The U.S. Attorney's office for Northern Illinois has filed another lawsuit against a Chicago area developer, contending it failed to comply with the Fair Housing Act's accessibility guidelines in the construction of a condominium complex in a nearby suburb.
It was the 22nd time in the past two years that the Justice Department has gone to court against a Chicago builder for constructing condos that are not accessible to disabled Americans.
Legal experts have mixed opinions about whether real estate agents have some liability in the cases, with some arguing that the law only applies to those who design and build the complexes, but others suggesting that agents who turn away qualified buyers because of a disability could run afoul discrimination laws.
The latest lawsuit was filed against the Bigelow Group, which built a 286-unit residential complex in North Aurora, Ill. The Justice Department says the Summer Wind Condominiums violate federal law on several grounds:
The accessibility guidelines of the Fair Housing Act apply to all units built for occupancy after March 1991 that are located in a multi-family building with an elevator, and are located on the ground floor in buildings without elevators.
The law states that in those units all doors must be wide enough for wheelchairs, there must be accessible routes throughout the unit, light switches, electrical outlets and thermostats must be reachable from wheelchairs, bathroom walls must be reinforced so grab bars can be installed, and there must be sufficient space in kitchens and bathrooms for people in wheelchairs to maneuver.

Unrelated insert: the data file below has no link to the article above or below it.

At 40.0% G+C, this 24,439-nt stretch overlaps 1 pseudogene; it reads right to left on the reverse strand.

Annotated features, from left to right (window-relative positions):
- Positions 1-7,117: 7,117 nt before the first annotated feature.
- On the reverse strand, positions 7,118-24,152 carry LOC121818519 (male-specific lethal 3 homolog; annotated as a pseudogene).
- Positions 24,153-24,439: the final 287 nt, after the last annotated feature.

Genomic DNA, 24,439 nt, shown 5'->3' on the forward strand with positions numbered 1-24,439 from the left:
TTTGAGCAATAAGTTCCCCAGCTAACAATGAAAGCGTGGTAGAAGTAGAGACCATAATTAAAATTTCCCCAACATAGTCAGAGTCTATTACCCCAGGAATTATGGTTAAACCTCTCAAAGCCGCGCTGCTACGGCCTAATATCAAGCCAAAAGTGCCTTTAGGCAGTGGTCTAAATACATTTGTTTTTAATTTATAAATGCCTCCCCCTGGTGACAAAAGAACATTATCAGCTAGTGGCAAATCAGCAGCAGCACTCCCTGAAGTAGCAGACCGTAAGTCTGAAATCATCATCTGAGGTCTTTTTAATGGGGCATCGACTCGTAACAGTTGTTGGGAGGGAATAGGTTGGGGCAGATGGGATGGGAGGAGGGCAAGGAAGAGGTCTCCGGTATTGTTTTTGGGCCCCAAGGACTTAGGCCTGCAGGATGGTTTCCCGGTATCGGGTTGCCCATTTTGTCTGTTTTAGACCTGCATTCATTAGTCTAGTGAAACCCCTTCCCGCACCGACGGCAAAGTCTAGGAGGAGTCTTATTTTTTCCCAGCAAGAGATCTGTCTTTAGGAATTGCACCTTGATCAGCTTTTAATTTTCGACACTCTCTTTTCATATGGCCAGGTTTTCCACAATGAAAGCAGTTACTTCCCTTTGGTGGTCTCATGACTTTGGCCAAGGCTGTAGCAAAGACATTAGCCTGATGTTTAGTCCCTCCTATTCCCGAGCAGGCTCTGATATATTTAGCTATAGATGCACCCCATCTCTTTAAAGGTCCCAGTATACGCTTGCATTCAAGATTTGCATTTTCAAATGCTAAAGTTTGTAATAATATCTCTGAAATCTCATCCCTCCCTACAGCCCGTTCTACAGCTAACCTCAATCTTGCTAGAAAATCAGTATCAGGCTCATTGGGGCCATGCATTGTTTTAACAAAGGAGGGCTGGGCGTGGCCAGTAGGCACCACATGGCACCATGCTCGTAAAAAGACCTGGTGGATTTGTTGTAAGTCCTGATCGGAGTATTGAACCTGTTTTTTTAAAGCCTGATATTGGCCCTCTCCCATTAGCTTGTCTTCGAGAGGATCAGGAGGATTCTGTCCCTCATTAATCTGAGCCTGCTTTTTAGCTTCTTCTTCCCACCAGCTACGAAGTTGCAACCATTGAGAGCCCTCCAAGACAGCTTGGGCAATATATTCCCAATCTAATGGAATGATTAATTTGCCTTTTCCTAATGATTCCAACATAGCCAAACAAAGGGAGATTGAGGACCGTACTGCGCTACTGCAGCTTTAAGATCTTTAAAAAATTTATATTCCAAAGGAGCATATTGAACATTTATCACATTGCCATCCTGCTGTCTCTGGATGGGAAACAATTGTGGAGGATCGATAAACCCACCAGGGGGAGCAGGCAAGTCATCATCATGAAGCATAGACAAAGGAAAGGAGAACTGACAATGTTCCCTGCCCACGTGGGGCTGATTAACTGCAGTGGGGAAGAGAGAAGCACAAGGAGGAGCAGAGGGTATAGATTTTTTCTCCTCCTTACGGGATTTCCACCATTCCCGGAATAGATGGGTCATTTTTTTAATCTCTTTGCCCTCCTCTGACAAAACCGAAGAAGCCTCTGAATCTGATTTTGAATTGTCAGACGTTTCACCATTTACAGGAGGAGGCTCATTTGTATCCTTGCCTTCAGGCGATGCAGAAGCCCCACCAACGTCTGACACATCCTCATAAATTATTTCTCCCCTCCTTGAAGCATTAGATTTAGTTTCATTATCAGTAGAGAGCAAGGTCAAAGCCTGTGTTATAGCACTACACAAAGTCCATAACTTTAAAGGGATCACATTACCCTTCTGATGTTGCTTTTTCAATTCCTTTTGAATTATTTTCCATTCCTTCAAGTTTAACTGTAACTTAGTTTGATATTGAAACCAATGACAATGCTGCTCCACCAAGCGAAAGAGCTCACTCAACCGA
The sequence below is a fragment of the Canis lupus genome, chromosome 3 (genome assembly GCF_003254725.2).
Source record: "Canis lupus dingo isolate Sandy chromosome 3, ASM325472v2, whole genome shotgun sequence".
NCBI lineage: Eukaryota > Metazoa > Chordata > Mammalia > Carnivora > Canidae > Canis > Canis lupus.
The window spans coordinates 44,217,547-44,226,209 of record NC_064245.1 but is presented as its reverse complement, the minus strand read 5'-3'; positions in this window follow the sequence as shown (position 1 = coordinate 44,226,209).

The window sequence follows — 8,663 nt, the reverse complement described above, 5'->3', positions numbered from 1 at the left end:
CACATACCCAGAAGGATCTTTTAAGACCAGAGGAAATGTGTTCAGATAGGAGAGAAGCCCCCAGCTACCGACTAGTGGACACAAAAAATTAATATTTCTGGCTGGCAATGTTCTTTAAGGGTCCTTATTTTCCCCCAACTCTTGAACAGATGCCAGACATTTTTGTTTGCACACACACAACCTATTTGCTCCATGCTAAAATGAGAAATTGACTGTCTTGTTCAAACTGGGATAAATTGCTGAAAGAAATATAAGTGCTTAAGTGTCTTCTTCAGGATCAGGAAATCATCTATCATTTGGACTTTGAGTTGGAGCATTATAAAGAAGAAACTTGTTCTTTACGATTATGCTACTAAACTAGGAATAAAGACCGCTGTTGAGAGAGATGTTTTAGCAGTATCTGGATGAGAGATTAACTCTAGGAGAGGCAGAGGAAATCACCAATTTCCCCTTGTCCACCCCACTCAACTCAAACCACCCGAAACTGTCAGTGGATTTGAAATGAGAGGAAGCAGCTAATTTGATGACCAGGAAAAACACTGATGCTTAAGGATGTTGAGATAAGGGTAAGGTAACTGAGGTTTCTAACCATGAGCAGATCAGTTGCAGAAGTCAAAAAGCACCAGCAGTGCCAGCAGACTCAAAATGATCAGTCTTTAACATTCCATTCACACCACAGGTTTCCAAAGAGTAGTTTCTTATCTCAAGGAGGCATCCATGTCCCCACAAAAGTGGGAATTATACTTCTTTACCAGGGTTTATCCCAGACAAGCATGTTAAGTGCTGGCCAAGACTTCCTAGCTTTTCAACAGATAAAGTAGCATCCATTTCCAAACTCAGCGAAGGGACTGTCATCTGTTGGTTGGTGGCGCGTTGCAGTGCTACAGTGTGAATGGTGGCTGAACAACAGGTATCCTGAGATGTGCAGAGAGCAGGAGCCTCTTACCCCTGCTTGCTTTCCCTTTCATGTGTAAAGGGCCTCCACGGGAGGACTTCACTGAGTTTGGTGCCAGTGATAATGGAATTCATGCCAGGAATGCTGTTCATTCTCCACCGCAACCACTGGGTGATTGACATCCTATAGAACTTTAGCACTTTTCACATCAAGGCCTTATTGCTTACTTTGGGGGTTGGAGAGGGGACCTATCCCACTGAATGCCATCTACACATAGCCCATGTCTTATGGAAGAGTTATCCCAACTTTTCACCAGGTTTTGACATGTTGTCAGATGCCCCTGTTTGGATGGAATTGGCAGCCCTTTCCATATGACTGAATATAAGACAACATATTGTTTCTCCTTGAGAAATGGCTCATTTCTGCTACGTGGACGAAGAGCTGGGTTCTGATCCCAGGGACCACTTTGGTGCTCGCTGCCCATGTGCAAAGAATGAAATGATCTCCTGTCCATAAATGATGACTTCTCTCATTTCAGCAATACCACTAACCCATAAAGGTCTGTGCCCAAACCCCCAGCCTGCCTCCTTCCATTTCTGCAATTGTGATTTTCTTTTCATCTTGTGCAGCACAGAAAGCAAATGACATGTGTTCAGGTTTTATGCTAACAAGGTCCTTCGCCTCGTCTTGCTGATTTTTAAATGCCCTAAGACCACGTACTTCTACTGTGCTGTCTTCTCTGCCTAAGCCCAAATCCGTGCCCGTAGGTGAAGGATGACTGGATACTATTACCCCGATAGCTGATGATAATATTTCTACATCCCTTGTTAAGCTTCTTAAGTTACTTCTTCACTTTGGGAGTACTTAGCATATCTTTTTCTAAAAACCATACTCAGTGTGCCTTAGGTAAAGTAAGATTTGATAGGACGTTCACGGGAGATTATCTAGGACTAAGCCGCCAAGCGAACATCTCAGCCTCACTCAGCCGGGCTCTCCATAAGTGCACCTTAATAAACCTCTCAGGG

The complaint alleges that The Bigelow Group violated the Fair Housing Act by not including certain features that would make the common areas and the individual units accessible. Specifically, there are non-compliant ramps and excessive slopes in the public areas, as well as steps leading to some of the units, some doors are too narrow for the passage of wheelchairs, and the kitchens and bathrooms are not readily usable by persons who use wheelchairs.
According to Access Living, a disability rights participating in the lawsuit, the investigation of the Summer Wind condos consisted of sending out disabled and non-disabled people who posed as potential buyers or renters.
The tests were performed in partnership with the John Marshall Law School Fair Housing Clinic.
Although the Fair Housing Act was amended in 1988 to include discrimination against people with disabilities, and a compliance deadline of 1991 was set, many builders complain HUD did not established building guidelines until 1995.
For lack of HUD guidelines, many builders say, they used the less-stringent rules of the Americans with Disabilities Act (ADA) as their construction standard.
Assistant U.S. Attorney Bill Lee, however, says the lack of HUD guidelines is not an excuse. "The law is clear, and so is the violation," Lee said.
Source: Realty Times
(This story was posted on 18 Apr 2000)